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Israel goes through governments like Manchester United goes through managers; both are in decline

July 4, 2022 at 10:45 am

Manchester United Football Stadium, Old Trafford, in Manchester, UK

Israel may not immediately spring to mind when thinking about England’s Manchester United Football Club, yet in terms of inconsistent leadership the self-declared Jewish state appears to be following a path that has epitomised the Red Devils ever since legendary manager Sir Alex Ferguson retired in 2013. The club has had eight managers since then.

In Israel, “managerial” instability is starting to be the norm in terms of its national politics following long-serving Prime Minister Benjamin Netanyahu’s inability to put together a coalition last year. Ferguson and Netanyahu were both the longest-serving in their respective leadership roles, and both must watch as their successors fail to match their achievements for club and country respectively. Frequent changes have thus far not reversed this trend.

Depending on who one asks or what criteria is used, United are one of the most successful football clubs in England. However none of the eight managers since Ferguson have had much success, aside from Jose Mourinho who won the 2017 Europa League only to be sacked in 2018 after failing to revive the team.

Former player Ole Gunnar Solskjær was in charge the longest during this fallow period, but after three years he too was sacked and replaced by interim coach Ralf Rangnick in November last year; Rangnick left before the end of the season. New boss Erik ten Hag was appointed in April and vowed to reverse the team’s fortunes. He has already been dubbed by some sceptical supporters as “Erik ten months”, because no manager has survived in the post-Ferguson era after the club failed to qualify for the Champions’ League. Some observers have already written him off, with his sacking all but “inevitable”.

For Israel to function as a state, it depends on stable and strong leadership, which is lacking. On 1 July, Yair Lapid became Israel’s fourteenth Prime Minister, an interim role ahead of the country’s fifth General Election in just three years scheduled for October or November. The election is widely predicted to end in political deadlock and yet more uncertainty.

Lapid’s “far-right” predecessor, Naftali Bennett, took office in June last year, after the coalition government that he cobbled together was approved by parliament. He thus ousted Netanyahu, who was facing corruption charges at the time.

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Former Foreign Minister Lapid was due to replace Bennett in 2023 as part of a rotation agreement, intended to maintain Israel’s most ideologically diverse coalition and keep Netanyahu out of office. However, the political transition was brought forward after Bennett lost his majority, dissolved the country’s parliament, the Knesset, and called an early election.

This “difficult” decision, said Bennett, was taken largely to safeguard the interests of illegal Jewish settlers in the occupied West Bank, after several Arab Knesset members in the coalition refused to back a Bill intended to renew and uphold the setter’s legal status, resulting in it not becoming law. The Bill was seen as a major test for the fragile government. Overshadowing it all was reported tension between Bennett and Lapid which threatened the stability of the government and raised questions about whether or not Bennett would indeed step down for Lapid when the time came.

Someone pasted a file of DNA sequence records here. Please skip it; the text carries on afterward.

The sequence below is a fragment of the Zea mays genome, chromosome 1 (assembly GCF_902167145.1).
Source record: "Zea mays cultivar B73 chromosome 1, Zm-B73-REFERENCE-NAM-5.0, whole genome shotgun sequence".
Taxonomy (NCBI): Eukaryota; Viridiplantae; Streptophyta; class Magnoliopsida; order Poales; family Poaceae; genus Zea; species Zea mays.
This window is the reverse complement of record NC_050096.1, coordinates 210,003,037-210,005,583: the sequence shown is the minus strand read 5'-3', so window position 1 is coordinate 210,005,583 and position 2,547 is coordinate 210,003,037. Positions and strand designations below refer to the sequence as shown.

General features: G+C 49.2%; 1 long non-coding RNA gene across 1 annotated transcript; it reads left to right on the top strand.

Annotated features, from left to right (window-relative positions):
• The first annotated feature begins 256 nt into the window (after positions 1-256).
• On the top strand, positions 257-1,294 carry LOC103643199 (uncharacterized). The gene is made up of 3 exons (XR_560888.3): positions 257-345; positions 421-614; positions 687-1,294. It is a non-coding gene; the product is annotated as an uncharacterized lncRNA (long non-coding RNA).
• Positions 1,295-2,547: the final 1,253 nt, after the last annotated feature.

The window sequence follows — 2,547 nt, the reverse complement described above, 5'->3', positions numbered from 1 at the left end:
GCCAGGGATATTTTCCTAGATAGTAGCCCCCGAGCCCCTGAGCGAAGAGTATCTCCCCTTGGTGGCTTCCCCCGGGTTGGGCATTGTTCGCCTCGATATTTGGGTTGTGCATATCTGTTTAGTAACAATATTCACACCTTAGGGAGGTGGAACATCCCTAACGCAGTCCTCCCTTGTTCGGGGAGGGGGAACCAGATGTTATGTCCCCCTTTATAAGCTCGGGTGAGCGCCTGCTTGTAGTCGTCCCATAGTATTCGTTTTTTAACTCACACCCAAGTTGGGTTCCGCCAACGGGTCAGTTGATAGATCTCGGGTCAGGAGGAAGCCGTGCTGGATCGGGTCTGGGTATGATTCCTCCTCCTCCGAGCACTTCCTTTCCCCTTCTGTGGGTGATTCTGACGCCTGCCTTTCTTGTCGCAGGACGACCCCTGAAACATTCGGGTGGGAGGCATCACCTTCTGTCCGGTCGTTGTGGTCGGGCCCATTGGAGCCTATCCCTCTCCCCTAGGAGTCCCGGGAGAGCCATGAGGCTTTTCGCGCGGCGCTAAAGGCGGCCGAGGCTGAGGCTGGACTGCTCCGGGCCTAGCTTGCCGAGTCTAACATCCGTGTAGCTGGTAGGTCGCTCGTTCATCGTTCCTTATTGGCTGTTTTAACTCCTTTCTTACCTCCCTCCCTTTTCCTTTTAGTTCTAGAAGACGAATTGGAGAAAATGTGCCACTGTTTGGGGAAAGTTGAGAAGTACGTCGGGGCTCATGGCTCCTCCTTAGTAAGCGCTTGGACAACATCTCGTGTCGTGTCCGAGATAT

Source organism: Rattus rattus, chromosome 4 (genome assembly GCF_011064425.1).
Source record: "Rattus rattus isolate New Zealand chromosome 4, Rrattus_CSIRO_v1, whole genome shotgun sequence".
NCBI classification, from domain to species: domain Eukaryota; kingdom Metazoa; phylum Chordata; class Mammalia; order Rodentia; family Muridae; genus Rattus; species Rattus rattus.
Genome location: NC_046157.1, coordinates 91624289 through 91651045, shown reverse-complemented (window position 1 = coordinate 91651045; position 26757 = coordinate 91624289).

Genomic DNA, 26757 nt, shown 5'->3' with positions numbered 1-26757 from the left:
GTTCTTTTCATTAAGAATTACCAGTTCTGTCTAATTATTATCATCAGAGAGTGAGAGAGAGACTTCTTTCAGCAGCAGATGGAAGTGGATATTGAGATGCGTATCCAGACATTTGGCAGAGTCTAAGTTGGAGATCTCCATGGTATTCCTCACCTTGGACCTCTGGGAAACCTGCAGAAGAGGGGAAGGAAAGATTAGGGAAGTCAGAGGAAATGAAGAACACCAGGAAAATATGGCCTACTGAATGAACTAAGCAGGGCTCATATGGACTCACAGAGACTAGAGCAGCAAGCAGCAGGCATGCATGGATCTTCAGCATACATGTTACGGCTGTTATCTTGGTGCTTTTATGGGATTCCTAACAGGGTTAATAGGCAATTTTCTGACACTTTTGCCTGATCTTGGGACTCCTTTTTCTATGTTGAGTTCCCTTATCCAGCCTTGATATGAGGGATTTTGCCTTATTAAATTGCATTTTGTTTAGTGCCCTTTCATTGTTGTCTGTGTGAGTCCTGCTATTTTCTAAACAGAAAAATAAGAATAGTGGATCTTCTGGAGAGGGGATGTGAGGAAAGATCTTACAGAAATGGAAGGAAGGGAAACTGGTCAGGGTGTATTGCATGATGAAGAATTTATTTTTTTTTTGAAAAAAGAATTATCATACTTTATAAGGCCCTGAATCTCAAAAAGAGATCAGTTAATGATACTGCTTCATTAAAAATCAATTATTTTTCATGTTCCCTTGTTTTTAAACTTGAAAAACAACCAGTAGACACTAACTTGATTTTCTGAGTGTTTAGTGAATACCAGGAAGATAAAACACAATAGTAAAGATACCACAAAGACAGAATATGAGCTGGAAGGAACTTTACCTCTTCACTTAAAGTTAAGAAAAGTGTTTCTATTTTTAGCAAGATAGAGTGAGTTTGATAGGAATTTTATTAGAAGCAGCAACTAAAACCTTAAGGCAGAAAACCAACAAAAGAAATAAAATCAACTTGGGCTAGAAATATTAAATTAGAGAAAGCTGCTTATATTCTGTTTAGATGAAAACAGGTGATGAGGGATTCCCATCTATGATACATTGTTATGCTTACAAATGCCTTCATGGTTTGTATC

Recognising the impact that another election would have on a state teetering on the brink of collapse, Bennett warned last month that the country was “facing a real test”, which had the potential to “split up our land”. This admission that there existed genuine fear about the continued existence of the colonial-occupation state followed a more grave concern expressed by former Prime Minister Ehud Barak, who spoke of the “curse of the eighth decade”.

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“Throughout Jewish history, the Jews did not have a state for more than 80 years except for two periods in which those states began to fall apart during their eighth decade,” explained Barak. “The current Jewish state is now in its eighth decade, so I fear that this curse will come upon it as it has on those previous states.”

Despite the best efforts of his rivals, Netanyahu remains an important opposition leader but his return to power is “by no means a forgone conclusion”, according to Haaretz columnist Anshel Pfeffer. His track record of failing to secure a majority in four consecutive elections raises reasonable doubts about his ability to steer the country out of its deadlock.

Netanyahu does, however, possess strengths that his opponents do not have: his longer-established connections in Washington, for example, despite his strained relations with the White House in the Obama years; his involvement in the historic Abraham Accords, which saw Israel normalise ties with four Arab states; and his hawkish stance against Iran and its nuclear ambitions, especially as the Vienna and more recent Doha talks appear to be moving in Tehran’s favour with a possible deal within reach.

If recent polls are anything to go by, Netanyahu’s Likud Party is projected to win 34 seats in the upcoming election, with Lapid’s Yesh Atid winning 22. So yet another election looks set to be inconclusive, paving the way for further uncertainty.

Short-term leadership and constant change is damaging both Manchester United and the occupation state of Israel. Both are in decline, exposing deeper systematic and structural problems along the way, and neither appears to have an easy path ahead.

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The views expressed in this article belong to the author and do not necessarily reflect the editorial policy of Middle East Monitor.